The conspiracy among banks like Barclay's, J.P. Morgan, and Bank of America to manipulate the London Interbank Offered Rate (LIBOR)—a key rate that is used to determine other interest rates, like mortgages and securities, including contracts by some 75 percent of major municipalities—raised the costs of raising capital for things like building bridges and schools. “The drain goes directly from, in this case, governments into the pockets of the big banks, which are the only ones that can really manipulate LIBOR to their advantage,” Turbeville explains. “That's a big problem, and there's no solution that people have come up with yet.”

Local 503's research team has calculated Oregon's hit as just over $110 million in direct LIBOR losses from various state funds, and estimates that because the statute of limitations prevents the recovery of money lost on violations dating back more than five years, the state could be losing $4 million a month for each month it doesn't act.11. As part of the roll-out of their plan, Local 503 unveiled a website that explains the LIBOR scandal and calculates how much money the state is losing by waiting to sue. The site also includes a petition that Oregonians can sign on in support of the union's campaign, adding the weight of public opinion to the pressure brought in collective bargaining. Later this month, on May 19, they'll hold a “Fair for a Fair Economy” in downtown Portland with activities highlighting the banks' wrongdoing. Yet it's been hard for state and municipal governments to sue banks over LIBOR rigging because, Turbeville says, the legal system has a hard time with the idea that the banks screwed up the system itself rather than stole money from an individual entity.

Another problem, he notes, is that government officials in many cases have little incentive to admit that they made a bad deal in the first place. Derivatives—financial instruments whose value is “derived” from something else, like a commodity, stock, currency or interest rate—can be used to hedge existing risks, or to speculate or bet. When state and local governments use derivatives such as interest-rate swaps to finance infrastructure projects and more, banks are in a strong position to make the case to other state and local governments that there's an advantage to the derivative as a hedge against risk. They're the ones with all the information, and are very good at presenting it in a way that makes it seem like the complicated financial instrument is a better bet. There is an advantage, of course—it's just an advantage for the bank. “If you just fixed the rate straightforwardly, there are consequences to that that the bank can price, or they can do it via derivative and price the derivative,” Turbeville explains, “If they do it via derivative the cost to the municipality is roughly ten times more than if you just did it straightforwardly, but the municipality has no idea what the cost is.”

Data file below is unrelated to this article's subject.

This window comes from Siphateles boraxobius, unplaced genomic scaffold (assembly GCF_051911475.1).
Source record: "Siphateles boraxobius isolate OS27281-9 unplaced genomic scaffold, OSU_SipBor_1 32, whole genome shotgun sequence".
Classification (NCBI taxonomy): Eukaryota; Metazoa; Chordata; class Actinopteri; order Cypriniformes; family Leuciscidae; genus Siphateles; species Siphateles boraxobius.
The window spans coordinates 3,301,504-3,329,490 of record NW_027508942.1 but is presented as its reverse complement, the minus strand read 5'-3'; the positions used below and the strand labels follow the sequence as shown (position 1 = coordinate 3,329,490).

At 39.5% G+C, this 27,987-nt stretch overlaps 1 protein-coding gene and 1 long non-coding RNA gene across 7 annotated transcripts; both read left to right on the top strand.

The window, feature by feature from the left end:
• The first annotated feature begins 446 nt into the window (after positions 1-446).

“What the banks do is they try very hard to ingratiate themselves,” Turbeville explains. “That was my job; I was an ingratiator. And then I brought in a derivatives salesman and just hammered them. They had all the numbers, but the problem is they didn't know how to do all the numbers.”

Government financial directors make the mistake of treating a bank as an adviser, rather than a party with a financial stake in the game. Pension funds, too, have been depleted because bankers convinced government officials that they were helping them out, rather than acting in their own interest. And no one wants to admit, in the end, that they got conned. 

Enter the union. 

“I feel like the financial industry has created this illusion, this feeling that it's far too complicated for anyone to ever understand,” Conroy says. “They make it feel more complex than it actually is to intimidate people from taking them on.” 

Local 503 has been involved in statewide fights ranging from payday lending to the minimum wage to the battle, two years ago, to reduce fees on the cards that distributed unemployment and child-support benefits. Union workers were involved in events pressuring the state treasurer to renegotiate the deal with U.S. Bank, which issued the cards. “We held it up as an example of what you'd find if you scrutinized banks' contracts the way you scrutinize public employee contracts,” Conroy says. 

That campaign was successful, but the union wasn't satisfied. “We wanted to take it up a notch,” Conroy says, to figure out how they could really bring to bear the power of collective bargaining for the common good. Bringing the fight against the banks to the bargaining table is an evolution in tactics for Local 503 that Conroy sees as related to the crisis in the labor movement. “It's really about figuring out how we as unions can be fighting for everyone in a meaningful way.” 

She stresses that this idea came up organically from the membership, many of whom have education debt, foreclosures, or layoffs in the family. In meetings with member committees, union officials discussed different ideas and came to the decision that all five bargaining units currently in negotiations would put forward the demands around banks in their contract negotiations this spring.